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[Princess Principal]
AKA: プリンセス·プリンシパル
Genre: Steampunk Espionage Thriller
Length: Television series, 12 episodes, 24 minutes each
Distributor: Licensed by Sentai Filmworks, also streaming on Amazon Prime.
Content Rating: PG-13 (Graphic Violence)
Related Series: Upcoming Film Series (Sequel)
Also Recommended: Kino’s Journey, Release the Spyce, The Daughter of Twenty Faces
Notes: An original project directed by Masaki Tachibana and written by Ichiro Okouchi, with character designs by Kouhaku Kuroboshi and Yukie Akiya. A spin-off game was released in 2017, and in 2018 it was announced that a six part film series, following directly on the events of the main series, would be released starting in 2019.
Rating:

Princess Principal

Synopsis

In a steampunk world similar to but parallel to our own, the kingdom of Albion (England) has been split into two countries by a civil war, with the capital of London now divided between a Republic and a Kingdom of Albion by a nearly impenetrable wall. Posing as students at the prestigious Queen’s Mayfair Academy in the Kingdom are five girls who engage in espionage for the Republic side: Chise, an agent from Japan, Dorothy, an older woman posing as a high school student, Charlotte, the princess and heir apparent to the Albion throne, Beatrice, an aide and friend to Charlotte, and Ange le Carré, a masterful liar who disguises her emotions by pretending to be “an alien from the black lizard planet”.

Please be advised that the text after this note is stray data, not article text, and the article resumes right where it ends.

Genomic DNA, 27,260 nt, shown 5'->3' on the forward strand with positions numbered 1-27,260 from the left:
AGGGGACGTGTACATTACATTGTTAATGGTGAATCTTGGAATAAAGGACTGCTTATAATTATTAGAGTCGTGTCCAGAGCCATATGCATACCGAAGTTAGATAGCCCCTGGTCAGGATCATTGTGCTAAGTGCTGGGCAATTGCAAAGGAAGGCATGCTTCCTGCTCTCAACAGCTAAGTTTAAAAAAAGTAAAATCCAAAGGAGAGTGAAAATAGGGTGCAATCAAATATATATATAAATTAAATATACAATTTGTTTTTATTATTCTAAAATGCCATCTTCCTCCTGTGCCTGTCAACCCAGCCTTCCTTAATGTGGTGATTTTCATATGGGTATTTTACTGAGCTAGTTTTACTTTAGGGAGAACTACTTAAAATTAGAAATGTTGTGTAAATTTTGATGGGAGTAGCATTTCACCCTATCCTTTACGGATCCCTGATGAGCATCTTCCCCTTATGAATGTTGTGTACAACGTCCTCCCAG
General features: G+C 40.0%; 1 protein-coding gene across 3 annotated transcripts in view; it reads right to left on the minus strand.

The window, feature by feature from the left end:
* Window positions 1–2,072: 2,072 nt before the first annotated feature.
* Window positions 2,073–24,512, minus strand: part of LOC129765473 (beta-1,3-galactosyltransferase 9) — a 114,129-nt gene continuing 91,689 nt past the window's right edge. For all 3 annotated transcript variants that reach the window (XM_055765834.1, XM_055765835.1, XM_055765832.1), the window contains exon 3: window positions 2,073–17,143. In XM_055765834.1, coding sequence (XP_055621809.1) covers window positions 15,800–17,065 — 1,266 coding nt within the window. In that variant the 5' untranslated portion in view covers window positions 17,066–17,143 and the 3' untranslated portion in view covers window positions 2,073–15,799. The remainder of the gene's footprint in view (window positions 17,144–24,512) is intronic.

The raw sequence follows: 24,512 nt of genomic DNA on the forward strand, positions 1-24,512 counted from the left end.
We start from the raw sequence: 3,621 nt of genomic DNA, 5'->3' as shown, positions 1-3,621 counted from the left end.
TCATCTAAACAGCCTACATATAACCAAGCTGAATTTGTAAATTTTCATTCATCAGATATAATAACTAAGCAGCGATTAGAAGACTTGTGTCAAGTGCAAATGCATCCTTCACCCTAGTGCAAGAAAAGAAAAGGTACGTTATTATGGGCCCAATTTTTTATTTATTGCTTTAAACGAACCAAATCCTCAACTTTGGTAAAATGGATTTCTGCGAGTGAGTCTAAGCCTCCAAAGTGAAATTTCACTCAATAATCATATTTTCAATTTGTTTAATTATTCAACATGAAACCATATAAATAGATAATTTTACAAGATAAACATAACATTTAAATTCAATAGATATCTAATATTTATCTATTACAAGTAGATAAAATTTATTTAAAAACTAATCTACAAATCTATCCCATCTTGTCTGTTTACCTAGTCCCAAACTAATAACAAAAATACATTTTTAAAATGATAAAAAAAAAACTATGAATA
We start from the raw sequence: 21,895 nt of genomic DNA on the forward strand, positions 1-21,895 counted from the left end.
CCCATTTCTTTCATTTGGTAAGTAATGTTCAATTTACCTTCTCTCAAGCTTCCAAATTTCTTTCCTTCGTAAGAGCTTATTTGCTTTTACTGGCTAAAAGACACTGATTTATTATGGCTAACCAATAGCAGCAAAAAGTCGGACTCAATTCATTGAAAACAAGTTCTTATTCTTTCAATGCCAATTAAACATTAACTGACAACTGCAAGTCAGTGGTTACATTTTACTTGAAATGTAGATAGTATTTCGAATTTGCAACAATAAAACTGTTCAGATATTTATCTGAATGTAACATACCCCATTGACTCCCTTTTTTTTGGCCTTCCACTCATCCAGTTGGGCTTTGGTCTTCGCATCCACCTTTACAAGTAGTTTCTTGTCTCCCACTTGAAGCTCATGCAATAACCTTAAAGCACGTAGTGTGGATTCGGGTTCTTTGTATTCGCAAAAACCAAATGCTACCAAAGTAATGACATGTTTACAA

Review

I feel like I hadn’t seen a good steampunk series in a while when I came across Princess Principal. It’s a genre that I have a lot of nostalgic feelings for; I grew up on fantasies like the His Dark Materials books, and the anime world has some great examples like Laputa: Castle in the Sky and Kino’s Journey, but I feel like for a while I was lacking for good shows that weren’t half-assed light novel adaptations a la The Pilot’s Love Song. Then this show came along, and I had to keep my fingers crossed it would deliver: it had an electro-Victorian alternate history setting with a cute female cast, with lots of sapphic vibes from the promotional art, character designs from the artist behind Kino’s Journey, and a soundtrack by Yuki Kajiura of Madoka and Kalafina fame. Luckily, Princess Principal kicks ass: it has flair, strong worldbuilding, and an awesome cast, and while it doesn’t end on quite as strong a note as I would’ve liked, it’s obvious they were leaving room open for sequels. Now that I know that a movie series is incoming, I basically have nothing to complain about.